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Sea State and Boundary Layer Stability Limit Sea Spray Aerosol Lifetime over the Southern Ocean
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  • Sebastian Landwehr,
  • Michele Volpi,
  • Marzieh H Derkani,
  • Filippo Nelli,
  • Alberto Alberello,
  • Alessandro Toffoli,
  • Martin Gysel-Beer,
  • Robin L Modini,
  • Julia Schmale
Sebastian Landwehr
EPFL
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Michele Volpi
Swiss Data Science Center
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Marzieh H Derkani
The University of The University of Melbourne
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Filippo Nelli
The University of Melbourne
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Alberto Alberello
University of Adelaide
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Alessandro Toffoli
The University of Melbourne
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Martin Gysel-Beer
Paul Scherrer Institute
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Robin L Modini
Paul Scherrer Institute
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Julia Schmale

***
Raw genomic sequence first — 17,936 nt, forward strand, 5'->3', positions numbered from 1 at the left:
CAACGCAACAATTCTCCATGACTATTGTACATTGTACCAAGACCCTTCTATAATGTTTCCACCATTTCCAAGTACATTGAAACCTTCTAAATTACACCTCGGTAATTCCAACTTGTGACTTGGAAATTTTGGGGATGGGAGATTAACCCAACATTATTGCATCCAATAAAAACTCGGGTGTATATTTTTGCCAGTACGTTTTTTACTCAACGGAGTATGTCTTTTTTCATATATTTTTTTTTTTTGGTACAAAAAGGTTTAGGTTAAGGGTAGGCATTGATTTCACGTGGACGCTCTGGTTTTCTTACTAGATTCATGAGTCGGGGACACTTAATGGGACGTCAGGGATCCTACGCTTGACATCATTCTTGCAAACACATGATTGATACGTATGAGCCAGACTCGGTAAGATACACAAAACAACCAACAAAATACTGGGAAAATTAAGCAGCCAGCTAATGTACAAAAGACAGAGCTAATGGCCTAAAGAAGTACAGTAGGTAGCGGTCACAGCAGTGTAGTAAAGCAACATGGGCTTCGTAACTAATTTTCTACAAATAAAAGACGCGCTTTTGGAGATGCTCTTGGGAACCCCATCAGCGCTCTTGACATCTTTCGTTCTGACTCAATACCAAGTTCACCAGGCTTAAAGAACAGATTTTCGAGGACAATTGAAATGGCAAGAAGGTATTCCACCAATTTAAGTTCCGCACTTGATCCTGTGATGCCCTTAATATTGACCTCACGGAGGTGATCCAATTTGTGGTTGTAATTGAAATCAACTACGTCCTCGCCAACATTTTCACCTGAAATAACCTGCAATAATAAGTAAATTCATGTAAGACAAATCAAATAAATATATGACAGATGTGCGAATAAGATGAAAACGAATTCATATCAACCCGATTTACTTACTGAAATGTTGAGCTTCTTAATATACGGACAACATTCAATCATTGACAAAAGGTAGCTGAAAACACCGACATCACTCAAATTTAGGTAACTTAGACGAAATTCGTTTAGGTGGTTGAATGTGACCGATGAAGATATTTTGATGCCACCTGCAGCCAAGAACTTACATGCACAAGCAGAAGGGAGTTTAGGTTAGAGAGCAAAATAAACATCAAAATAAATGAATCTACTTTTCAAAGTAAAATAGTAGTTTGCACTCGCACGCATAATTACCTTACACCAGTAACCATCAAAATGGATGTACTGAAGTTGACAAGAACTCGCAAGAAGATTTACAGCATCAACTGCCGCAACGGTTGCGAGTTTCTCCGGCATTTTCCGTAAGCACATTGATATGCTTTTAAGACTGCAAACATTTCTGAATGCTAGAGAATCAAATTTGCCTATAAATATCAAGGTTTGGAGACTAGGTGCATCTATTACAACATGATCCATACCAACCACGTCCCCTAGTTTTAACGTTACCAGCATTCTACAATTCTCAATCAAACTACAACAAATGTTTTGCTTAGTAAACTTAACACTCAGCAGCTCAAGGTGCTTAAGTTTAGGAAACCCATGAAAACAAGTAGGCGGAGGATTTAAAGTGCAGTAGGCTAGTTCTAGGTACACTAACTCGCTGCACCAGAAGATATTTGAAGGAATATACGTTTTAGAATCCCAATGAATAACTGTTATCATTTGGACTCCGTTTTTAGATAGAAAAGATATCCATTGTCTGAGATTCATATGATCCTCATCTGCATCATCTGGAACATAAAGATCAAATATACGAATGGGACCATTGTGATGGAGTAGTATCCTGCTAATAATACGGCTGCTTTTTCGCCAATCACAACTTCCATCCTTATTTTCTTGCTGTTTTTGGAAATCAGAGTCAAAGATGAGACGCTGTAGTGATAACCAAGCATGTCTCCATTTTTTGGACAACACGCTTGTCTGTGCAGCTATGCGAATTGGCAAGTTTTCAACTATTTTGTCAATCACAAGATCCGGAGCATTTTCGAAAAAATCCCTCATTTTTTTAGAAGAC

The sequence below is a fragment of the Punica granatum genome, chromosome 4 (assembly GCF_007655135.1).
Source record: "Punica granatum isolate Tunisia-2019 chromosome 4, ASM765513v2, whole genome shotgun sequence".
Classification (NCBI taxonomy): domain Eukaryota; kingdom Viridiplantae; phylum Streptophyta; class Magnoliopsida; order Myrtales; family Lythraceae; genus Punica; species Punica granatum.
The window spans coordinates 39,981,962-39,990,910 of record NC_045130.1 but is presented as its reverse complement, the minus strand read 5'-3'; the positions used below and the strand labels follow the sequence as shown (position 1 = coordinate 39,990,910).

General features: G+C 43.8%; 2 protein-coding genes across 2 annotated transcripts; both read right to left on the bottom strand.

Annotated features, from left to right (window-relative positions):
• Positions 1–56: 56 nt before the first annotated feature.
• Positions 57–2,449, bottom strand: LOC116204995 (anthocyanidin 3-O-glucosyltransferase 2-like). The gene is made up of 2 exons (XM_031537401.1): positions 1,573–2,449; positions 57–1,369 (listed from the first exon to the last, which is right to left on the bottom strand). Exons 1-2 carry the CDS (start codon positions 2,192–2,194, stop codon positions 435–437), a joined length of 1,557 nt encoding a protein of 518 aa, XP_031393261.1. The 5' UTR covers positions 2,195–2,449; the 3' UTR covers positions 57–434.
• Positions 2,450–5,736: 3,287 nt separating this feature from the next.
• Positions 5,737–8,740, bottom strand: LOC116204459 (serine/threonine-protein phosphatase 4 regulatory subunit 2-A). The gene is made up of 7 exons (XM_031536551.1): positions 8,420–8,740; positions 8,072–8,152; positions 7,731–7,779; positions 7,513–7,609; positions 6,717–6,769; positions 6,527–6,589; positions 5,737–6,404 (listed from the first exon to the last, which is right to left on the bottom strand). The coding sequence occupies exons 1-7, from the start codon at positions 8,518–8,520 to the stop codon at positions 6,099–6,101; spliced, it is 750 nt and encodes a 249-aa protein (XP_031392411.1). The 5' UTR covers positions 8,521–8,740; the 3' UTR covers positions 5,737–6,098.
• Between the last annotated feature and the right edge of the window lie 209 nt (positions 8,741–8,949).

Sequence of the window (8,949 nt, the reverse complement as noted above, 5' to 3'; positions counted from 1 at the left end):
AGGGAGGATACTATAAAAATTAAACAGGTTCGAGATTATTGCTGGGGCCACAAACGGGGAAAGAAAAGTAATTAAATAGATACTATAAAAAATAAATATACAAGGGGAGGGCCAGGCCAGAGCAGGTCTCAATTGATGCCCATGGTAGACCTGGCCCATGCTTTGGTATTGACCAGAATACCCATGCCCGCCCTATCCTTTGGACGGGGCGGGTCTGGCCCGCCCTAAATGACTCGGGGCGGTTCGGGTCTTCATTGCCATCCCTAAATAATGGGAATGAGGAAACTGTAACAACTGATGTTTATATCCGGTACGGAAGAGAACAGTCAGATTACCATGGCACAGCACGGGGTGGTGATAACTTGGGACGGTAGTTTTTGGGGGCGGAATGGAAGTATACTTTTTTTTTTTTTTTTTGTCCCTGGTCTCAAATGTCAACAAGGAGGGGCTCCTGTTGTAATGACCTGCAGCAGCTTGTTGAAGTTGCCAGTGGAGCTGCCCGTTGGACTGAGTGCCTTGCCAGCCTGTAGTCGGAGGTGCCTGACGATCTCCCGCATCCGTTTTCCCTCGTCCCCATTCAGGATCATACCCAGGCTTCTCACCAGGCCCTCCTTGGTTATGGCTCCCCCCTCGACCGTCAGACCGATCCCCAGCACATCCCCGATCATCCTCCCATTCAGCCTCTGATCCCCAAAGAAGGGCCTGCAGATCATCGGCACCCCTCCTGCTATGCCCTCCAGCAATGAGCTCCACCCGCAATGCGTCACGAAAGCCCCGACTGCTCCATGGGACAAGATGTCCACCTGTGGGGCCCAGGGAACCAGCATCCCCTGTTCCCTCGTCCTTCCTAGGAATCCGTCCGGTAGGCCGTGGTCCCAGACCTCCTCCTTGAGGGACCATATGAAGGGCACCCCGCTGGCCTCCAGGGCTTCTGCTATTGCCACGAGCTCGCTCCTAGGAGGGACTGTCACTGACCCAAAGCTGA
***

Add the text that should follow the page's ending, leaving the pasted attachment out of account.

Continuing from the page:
École Polytechnique Fédérale de Lausanne

Corresponding Author:julia.schmale@epfl.ch

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Abstract

A data set of concurrent measurements of sea spray aerosol concentration, wind speed, sea state, and air and water temperature was acquired across all sectors of the Southern Ocean during the Antarctic Circumnavigation Expedition (Austral summer 2016/2017). In addition to the established dependence on wind speed, our observations demonstrate that sea spray aerosol concentrations depend on sea state and the stability of the marine boundary layer. Besides driving sea spray emissions, wind speed and sea state strongly influence the deposition onto the ocean surface and thus aerosol lifetime even for smaller particles. Stable atmospheric conditions allow a typical lifetime of up to 4 days, while tropospheric air entrainment in unstable conditions reduces the residence time of sea spray aerosol in the marine boundary layer to less than 2 days.